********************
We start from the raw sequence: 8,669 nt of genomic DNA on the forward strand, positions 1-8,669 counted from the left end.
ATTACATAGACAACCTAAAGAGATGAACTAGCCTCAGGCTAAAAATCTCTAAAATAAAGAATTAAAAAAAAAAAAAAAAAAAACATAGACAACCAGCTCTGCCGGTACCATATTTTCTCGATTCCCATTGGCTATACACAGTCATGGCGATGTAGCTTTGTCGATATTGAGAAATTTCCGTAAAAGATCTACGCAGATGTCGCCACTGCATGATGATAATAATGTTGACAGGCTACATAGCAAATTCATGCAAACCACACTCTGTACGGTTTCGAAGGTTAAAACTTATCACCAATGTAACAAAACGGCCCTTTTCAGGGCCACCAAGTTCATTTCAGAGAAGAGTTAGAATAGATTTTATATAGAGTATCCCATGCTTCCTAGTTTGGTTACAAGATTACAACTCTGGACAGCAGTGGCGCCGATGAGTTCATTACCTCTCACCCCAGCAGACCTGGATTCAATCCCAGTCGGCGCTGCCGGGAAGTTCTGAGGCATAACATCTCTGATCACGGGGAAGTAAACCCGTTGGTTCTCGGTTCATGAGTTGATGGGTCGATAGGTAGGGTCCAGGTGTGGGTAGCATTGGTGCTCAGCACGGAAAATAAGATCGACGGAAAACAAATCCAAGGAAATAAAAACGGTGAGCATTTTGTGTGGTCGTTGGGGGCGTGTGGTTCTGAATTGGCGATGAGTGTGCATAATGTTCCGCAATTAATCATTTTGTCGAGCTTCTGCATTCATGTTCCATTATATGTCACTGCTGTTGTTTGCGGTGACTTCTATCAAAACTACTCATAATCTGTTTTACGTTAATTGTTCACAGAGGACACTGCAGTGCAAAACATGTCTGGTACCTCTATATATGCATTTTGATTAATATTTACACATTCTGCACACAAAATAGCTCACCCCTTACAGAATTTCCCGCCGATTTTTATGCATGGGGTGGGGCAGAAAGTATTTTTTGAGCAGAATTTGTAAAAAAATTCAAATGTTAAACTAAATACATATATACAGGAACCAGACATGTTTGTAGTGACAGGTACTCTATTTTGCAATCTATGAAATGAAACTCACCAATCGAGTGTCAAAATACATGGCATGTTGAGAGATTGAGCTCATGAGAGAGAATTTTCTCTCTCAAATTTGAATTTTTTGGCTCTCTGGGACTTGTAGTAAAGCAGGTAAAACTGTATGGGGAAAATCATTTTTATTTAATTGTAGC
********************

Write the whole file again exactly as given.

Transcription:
We start from the raw sequence: 8,669 nt of genomic DNA on the forward strand, positions 1-8,669 counted from the left end.
ATTACATAGACAACCTAAAGAGATGAACTAGCCTCAGGCTAAAAATCTCTAAAATAAAGAATTAAAAAAAAAAAAAAAAAAAACATAGACAACCAGCTCTGCCGGTACCATATTTTCTCGATTCCCATTGGCTATACACAGTCATGGCGATGTAGCTTTGTCGATATTGAGAAATTTCCGTAAAAGATCTACGCAGATGTCGCCACTGCATGATGATAATAATGTTGACAGGCTACATAGCAAATTCATGCAAACCACACTCTGTACGGTTTCGAAGGTTAAAACTTATCACCAATGTAACAAAACGGCCCTTTTCAGGGCCACCAAGTTCATTTCAGAGAAGAGTTAGAATAGATTTTATATAGAGTATCCCATGCTTCCTAGTTTGGTTACAAGATTACAACTCTGGACAGCAGTGGCGCCGATGAGTTCATTACCTCTCACCCCAGCAGACCTGGATTCAATCCCAGTCGGCGCTGCCGGGAAGTTCTGAGGCATAACATCTCTGATCACGGGGAAGTAAACCCGTTGGTTCTCGGTTCATGAGTTGATGGGTCGATAGGTAGGGTCCAGGTGTGGGTAGCATTGGTGCTCAGCACGGAAAATAAGATCGACGGAAAACAAATCCAAGGAAATAAAAACGGTGAGCATTTTGTGTGGTCGTTGGGGGCGTGTGGTTCTGAATTGGCGATGAGTGTGCATAATGTTCCGCAATTAATCATTTTGTCGAGCTTCTGCATTCATGTTCCATTATATGTCACTGCTGTTGTTTGCGGTGACTTCTATCAAAACTACTCATAATCTGTTTTACGTTAATTGTTCACAGAGGACACTGCAGTGCAAAACATGTCTGGTACCTCTATATATGCATTTTGATTAATATTTACACATTCTGCACACAAAATAGCTCACCCCTTACAGAATTTCCCGCCGATTTTTATGCATGGGGTGGGGCAGAAAGTATTTTTTGAGCAGAATTTGTAAAAAAATTCAAATGTTAAACTAAATACATATATACAGGAACCAGACATGTTTGTAGTGACAGGTACTCTATTTTGCAATCTATGAAATGAAACTCACCAATCGAGTGTCAAAATACATGGCATGTTGAGAGATTGAGCTCATGAGAGAGAATTTTCTCTCTCAAATTTGAATTTTTTGGCTCTCTGGGACTTGTAGTAAAGCAGGTAAAACTGTATGGGGAAAATCATTTTTATTTAATTGTAGC